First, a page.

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Path: sparky!uunet!hoptoad!gnu
From: g...@hoptoad.uucp (John Gilmore)
Newsgroups: alt.suit.att-bsdi
Subject: Re: Educational Unix licenses, derived works, and employability
Message-ID: <34596@hoptoad.uucp>
Date: 31 Aug 92 08:47:02 GMT
References: < <>
Organization: Cygnus Support, Palo Alto
Lines: 71

Universities cannot do proprietary research using the Unix operating
system unless they buy a commercial Unix license for all machines
involved.  It need not be a source license.

The educational license is a great tradeoff.  I wish I knew the person
who wrote it, to congratulate them.  The deal is that you get all this
great software, in source, for a pittance -- if and only if you make
everything you do with it, available to the world.  It tends to select
for people who really *do* educate and publish research; such people
like widespread distribution, while most business folks want to limit

There is a requirement that you not distribute the *licensed software
programs* beyond licensees.  But it has been clear for years that it was
OK to distribute "diffs" of your changes to licensed software programs
to everyone.  This has been the standard way of posting bug-fixes from
the earliest days of the Usenet.  In other words, *your changes* were not
derived works.  Your changes *combined with AT&T's programs* were a
derived work, which could not be revealed.

This is an important distinction.  Let's say that the bug you fixed was
from some program using a bogus routine to determine the current directory,
which overflowed a fixed-size buffer if you were sufficiently deep in the
file system.  Your fix is to write a new getcwd() routine that malloc's its
result, and to make two one-line changes to fix the callers.  

Your new getcwd is not derived from the AT&T program; it's original
with you.  The changes needed to fit it into the callers are not
copyrightable (you can't copyright a 5- or 10-word phrase -- though you
can trademark one).  You have no derived code in your bug fix.

But clearly if you were to *apply* the fix and distribute the resulting
program, the resulting program would be copyrightable and based on the
original program.  Therefore the original owner would have some right
to control your distribution (by trade secret, copyright, or whatever).
If your contribution was substantial (the new getcwd was more than a
few lines), the resulting program would also be a derived work of your
contribution, and you too could limit its distribution.

This has been the computer community's understanding of copyright law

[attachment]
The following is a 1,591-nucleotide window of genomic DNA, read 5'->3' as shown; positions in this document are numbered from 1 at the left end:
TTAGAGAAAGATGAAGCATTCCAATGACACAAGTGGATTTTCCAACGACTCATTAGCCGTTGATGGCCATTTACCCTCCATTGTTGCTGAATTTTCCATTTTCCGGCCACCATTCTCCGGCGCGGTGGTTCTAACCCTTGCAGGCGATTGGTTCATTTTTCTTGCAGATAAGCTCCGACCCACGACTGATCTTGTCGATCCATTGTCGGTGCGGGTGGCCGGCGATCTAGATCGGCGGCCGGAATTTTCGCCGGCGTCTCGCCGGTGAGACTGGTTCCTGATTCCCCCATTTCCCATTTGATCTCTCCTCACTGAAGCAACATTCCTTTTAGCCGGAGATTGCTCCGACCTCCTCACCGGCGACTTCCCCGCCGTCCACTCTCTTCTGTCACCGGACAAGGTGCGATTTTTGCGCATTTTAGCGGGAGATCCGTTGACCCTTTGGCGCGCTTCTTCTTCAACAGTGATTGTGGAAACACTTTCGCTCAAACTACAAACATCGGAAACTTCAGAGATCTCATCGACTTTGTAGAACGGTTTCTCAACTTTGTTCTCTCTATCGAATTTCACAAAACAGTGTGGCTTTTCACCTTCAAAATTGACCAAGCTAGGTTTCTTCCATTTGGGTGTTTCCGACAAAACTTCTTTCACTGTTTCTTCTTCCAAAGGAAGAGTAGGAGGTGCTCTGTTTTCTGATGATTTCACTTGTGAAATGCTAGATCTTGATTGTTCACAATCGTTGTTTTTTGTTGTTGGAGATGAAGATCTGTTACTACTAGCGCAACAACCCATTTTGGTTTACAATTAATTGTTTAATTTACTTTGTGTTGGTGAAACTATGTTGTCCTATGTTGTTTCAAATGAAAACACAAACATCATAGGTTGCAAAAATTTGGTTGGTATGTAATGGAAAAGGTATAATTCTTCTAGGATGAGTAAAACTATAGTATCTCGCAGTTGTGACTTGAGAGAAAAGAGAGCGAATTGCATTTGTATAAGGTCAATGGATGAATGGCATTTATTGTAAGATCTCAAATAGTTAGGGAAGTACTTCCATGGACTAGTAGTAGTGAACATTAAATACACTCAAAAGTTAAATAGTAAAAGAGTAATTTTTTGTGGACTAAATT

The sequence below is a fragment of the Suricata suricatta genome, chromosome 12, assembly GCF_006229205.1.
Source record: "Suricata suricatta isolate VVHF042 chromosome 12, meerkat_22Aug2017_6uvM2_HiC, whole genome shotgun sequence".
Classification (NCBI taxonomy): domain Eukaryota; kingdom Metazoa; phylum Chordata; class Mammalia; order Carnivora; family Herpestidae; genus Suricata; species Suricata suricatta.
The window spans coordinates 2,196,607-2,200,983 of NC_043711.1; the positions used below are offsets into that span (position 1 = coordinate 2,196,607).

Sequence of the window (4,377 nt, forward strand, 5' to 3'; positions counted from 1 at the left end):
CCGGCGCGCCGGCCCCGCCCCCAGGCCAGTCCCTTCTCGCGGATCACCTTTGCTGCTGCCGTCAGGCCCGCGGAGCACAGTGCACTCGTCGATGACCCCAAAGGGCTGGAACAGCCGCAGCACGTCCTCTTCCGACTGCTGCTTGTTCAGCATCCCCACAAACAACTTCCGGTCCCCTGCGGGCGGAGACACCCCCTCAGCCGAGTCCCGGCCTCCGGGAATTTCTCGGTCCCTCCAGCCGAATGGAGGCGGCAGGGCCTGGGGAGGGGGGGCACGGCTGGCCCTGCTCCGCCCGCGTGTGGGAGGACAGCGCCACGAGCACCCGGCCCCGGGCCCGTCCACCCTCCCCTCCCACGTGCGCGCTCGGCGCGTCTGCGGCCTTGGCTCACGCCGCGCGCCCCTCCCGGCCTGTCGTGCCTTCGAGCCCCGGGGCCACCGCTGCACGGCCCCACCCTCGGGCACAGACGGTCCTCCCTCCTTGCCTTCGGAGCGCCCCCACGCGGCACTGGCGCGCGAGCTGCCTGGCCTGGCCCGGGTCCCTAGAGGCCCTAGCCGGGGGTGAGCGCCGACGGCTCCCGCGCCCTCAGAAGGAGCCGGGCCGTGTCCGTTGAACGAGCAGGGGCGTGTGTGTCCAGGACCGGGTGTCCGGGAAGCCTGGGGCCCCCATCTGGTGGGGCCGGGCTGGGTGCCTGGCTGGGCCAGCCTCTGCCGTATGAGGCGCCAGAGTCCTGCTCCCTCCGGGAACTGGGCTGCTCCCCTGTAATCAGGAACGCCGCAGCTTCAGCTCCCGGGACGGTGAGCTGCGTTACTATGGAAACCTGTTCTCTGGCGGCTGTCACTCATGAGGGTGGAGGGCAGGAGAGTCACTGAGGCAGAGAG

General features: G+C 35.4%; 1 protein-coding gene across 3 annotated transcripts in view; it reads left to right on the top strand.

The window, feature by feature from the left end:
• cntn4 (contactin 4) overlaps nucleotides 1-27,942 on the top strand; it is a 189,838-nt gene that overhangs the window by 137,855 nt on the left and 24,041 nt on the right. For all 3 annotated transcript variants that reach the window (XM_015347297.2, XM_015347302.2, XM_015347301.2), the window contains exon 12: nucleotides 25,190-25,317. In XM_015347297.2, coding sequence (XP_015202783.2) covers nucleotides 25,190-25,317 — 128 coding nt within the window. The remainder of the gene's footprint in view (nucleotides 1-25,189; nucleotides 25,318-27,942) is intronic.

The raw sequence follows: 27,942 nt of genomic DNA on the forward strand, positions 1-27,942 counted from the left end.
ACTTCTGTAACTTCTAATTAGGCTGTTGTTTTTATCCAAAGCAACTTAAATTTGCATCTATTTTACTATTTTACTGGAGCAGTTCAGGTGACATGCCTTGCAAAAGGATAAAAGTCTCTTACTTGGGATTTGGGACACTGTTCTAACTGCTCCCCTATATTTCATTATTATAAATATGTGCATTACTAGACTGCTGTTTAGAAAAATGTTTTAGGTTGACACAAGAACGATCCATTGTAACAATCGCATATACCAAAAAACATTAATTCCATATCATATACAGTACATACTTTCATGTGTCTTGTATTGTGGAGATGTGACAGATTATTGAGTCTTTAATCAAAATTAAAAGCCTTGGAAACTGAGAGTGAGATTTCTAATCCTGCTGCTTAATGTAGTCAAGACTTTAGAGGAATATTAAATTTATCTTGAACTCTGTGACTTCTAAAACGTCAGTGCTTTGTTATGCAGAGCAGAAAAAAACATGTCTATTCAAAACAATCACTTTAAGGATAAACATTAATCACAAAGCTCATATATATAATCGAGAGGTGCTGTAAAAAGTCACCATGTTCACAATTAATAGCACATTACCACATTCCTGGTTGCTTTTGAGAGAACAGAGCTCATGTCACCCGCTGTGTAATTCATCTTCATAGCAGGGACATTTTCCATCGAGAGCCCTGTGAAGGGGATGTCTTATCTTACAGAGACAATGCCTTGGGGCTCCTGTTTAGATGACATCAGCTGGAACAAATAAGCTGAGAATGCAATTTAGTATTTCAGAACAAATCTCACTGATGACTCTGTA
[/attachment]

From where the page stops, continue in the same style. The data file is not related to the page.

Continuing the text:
for years now.  AT&T has a new theory in their amended suit though --
which goes something like "If you have ever seen our code, you can
never write a product that competes with us, unless you pay us
royalties."  This is more along the lines of employer/employee
relations theory, like if I designed disk drives for IBM for years, can
I quit and form a startup designing disk drives?  There is a lot of
case law around this and while there is some murk here and there, it
comes down to the difference between portable skills that you developed
in working for them, versus secret information that you had access to.

The employer can't prevent you from using skills that you happened to
develop while working for them.  Similarly, AT&T can't prevent you from
using programming skills that you developed while working on AT&T Unix
code.  If you learned how disk drives work, you can go out and design
your own (avoiding any patented technology and any trade-secrets of
your ex-employer).  If you learned how file systems work, you can go
out and design your own (ditto).  And if you find a book in a bookstore
that contains an alleged "trade secret", it ain't secret any more, and
you are free to use it.

USL's demand that BSDI never hire anyone who has ever seen Unix source
code (demand 1 (d)) is a blatant attempt to circumvent this case law.
I doubt it will survive, and USL should be censured for even trying.  I
don't blame a lawyer for thinking up nasty dirty tricks like this --
lawyering is like security testing, you have to think about all the
possible holes and attacks.  I blame the guy who the lawyer works for,
for actually deploying those tricks against his neighbors.
John Gilmore   {sun,uunet,pyramid}!hoptoad!gnu
"It isn't given to us to know those rare moments when people
 are wide open and the lightest touch can wither or heal."

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		       SCO Files Lawsuit Against IBM

March 7, 2003 - The SCO Group filed legal action against IBM in the State 
Court of Utah for trade secrets misappropriation, tortious interference, 
unfair competition and breach of contract. The complaint alleges that IBM 
made concentrated efforts to improperly destroy the economic value of 
UNIX, particularly UNIX on Intel, to benefit IBM's Linux services 
business. See SCO v IBM.

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